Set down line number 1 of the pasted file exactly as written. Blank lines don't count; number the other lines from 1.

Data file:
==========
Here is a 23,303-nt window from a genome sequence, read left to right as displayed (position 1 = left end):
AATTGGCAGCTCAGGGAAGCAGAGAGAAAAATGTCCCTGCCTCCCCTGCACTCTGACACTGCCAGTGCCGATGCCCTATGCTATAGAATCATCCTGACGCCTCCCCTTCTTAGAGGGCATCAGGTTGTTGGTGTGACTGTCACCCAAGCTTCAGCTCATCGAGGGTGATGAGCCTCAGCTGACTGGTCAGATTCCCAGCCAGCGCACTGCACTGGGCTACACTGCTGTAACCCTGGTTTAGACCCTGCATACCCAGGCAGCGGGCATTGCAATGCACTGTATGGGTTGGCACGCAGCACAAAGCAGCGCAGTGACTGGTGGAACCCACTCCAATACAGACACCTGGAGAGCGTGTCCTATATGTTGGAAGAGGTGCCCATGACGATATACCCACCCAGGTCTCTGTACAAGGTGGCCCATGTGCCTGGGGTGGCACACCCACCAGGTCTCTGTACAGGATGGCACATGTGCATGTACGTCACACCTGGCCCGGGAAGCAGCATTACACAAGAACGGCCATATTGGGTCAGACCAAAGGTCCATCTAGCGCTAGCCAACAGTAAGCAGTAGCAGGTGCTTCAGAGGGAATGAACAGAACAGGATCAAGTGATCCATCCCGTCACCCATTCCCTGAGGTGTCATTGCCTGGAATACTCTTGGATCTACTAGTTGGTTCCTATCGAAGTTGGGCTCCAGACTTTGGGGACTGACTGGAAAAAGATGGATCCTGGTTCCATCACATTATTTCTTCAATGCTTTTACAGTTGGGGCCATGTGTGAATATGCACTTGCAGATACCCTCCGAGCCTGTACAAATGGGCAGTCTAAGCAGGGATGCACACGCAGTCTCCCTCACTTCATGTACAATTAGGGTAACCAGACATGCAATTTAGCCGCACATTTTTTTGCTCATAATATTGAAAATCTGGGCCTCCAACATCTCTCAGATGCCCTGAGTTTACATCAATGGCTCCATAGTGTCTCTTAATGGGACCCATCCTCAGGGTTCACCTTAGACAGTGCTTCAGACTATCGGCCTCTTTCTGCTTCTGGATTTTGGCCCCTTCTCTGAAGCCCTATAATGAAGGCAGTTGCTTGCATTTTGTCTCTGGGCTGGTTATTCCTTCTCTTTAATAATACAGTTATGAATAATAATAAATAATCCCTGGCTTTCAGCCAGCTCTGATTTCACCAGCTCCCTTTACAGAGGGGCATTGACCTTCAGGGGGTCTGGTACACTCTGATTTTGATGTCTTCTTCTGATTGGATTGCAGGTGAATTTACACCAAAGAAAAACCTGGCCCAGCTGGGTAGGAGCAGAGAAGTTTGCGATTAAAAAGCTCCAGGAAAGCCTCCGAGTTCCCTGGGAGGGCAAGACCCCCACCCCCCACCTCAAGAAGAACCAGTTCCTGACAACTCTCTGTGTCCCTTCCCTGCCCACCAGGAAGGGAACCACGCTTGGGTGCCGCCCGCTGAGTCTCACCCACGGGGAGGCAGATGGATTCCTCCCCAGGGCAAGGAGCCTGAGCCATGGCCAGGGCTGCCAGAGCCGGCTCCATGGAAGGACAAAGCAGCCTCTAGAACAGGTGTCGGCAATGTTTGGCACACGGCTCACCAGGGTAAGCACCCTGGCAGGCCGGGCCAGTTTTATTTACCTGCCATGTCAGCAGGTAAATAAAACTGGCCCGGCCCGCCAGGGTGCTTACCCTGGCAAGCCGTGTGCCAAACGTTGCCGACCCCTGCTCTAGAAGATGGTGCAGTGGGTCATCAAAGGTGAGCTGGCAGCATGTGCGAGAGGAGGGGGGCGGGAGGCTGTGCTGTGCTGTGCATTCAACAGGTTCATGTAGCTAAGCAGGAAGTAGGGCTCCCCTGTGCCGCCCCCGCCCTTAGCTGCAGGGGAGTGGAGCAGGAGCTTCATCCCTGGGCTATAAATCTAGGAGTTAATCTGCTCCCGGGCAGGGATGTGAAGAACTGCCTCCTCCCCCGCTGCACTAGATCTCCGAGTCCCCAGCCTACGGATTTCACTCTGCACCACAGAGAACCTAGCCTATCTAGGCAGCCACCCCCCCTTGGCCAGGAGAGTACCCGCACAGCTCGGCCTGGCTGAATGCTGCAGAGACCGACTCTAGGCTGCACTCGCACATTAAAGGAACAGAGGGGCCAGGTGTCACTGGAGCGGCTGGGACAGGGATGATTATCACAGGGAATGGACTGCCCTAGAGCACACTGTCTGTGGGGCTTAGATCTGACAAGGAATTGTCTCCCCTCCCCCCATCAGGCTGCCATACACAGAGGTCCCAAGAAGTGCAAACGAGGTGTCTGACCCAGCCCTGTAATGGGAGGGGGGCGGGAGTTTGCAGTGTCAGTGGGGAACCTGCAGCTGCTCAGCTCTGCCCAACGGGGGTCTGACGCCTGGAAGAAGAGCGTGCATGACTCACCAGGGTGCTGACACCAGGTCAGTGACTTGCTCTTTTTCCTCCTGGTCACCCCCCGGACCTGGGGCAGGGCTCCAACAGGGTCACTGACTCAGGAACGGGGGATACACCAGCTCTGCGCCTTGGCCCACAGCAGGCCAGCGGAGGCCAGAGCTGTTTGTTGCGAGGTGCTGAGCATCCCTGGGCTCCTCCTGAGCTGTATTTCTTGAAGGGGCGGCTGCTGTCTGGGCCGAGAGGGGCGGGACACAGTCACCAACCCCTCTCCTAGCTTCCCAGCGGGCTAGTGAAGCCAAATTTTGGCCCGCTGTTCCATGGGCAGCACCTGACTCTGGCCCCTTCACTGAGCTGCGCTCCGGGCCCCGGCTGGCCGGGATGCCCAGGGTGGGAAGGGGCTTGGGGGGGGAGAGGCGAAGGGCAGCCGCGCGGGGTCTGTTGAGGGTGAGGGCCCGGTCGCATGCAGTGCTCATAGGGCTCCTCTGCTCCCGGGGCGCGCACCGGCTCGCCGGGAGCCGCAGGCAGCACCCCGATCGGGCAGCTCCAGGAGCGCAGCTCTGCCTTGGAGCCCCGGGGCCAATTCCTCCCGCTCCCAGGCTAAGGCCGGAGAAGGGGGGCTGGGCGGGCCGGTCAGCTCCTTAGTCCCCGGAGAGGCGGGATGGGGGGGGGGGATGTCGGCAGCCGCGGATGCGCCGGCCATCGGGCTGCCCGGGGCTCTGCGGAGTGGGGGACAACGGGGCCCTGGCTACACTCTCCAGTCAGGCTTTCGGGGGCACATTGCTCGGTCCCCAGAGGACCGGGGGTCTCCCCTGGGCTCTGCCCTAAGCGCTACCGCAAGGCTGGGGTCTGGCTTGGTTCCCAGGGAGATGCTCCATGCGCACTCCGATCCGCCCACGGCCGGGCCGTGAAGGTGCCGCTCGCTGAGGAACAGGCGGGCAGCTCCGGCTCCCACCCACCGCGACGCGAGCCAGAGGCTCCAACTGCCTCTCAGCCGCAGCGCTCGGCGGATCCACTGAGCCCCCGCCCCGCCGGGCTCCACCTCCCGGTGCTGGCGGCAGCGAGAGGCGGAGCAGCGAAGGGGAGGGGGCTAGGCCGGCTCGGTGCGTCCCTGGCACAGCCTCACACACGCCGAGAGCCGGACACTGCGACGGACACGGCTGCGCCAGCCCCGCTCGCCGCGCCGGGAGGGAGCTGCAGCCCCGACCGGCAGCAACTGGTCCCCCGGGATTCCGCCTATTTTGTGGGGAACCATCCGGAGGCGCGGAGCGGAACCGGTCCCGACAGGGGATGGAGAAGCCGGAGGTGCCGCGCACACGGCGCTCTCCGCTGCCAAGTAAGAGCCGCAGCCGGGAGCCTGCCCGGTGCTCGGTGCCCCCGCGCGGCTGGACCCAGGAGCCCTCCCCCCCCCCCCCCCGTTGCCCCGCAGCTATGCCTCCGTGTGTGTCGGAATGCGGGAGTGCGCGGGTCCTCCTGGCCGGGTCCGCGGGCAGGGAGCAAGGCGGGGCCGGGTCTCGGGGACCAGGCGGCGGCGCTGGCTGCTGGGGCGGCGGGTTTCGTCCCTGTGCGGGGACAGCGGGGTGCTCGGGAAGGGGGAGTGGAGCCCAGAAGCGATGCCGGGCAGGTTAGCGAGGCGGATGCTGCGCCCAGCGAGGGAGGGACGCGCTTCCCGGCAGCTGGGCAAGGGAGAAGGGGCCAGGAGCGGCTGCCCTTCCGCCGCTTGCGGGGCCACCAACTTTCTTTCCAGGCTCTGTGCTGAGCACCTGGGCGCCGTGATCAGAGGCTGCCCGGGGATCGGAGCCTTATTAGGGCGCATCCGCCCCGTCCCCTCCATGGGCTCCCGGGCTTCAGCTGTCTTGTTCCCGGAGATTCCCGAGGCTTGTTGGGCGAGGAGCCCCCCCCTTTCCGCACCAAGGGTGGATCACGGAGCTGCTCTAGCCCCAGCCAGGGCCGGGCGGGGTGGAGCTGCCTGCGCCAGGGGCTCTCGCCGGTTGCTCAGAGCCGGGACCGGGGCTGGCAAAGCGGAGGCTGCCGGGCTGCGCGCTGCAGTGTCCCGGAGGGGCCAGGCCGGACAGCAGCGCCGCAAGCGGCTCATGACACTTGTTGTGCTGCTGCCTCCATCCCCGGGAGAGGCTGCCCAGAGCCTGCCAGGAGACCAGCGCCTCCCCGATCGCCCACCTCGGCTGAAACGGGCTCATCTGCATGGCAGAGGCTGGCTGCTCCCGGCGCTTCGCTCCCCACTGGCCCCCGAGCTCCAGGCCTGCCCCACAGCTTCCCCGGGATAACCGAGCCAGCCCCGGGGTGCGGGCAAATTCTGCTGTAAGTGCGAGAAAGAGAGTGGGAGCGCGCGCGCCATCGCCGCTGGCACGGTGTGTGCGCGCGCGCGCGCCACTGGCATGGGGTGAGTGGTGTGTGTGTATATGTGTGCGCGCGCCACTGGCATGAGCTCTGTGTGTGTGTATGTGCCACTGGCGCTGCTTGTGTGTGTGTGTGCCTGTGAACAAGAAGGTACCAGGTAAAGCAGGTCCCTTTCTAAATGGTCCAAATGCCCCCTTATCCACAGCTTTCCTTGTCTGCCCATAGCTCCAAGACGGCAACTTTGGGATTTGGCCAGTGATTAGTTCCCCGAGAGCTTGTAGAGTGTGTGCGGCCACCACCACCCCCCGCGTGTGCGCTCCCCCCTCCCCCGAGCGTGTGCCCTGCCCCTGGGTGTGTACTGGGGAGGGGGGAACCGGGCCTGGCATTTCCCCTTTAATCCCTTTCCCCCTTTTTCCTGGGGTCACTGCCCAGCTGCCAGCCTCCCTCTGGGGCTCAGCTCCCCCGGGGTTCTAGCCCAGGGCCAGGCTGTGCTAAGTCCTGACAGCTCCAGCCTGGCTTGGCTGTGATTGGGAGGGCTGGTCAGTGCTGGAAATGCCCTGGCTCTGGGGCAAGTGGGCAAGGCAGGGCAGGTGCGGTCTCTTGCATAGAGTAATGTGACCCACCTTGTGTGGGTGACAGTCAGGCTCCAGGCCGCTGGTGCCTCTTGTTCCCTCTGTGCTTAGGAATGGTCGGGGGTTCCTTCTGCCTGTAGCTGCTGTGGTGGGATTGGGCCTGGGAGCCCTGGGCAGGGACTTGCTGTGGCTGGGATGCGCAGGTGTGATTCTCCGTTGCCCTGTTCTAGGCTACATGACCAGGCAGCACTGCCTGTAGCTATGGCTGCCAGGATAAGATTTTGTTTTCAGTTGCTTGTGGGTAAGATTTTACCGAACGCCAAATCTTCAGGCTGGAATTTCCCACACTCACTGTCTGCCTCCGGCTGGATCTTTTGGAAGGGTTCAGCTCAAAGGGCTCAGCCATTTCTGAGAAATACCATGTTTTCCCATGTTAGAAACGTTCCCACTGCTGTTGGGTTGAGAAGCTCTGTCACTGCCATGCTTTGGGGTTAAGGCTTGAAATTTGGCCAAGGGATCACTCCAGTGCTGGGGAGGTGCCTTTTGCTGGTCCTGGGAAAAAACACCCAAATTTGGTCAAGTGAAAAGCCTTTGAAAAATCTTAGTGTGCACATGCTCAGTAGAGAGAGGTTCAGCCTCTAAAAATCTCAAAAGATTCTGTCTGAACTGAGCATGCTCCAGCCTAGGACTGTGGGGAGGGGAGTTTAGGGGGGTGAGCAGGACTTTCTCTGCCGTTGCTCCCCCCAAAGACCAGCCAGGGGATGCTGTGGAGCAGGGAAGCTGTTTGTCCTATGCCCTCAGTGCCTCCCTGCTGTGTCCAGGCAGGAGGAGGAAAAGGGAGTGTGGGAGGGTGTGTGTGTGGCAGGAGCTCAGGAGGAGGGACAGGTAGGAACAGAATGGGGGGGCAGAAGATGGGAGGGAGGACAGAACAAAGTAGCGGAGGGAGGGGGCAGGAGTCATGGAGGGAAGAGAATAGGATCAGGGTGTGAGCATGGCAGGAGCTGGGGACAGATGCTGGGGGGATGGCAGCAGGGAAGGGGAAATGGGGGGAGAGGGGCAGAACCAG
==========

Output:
Here is a 23,303-nt window from a genome sequence, read left to right as displayed (position 1 = left end):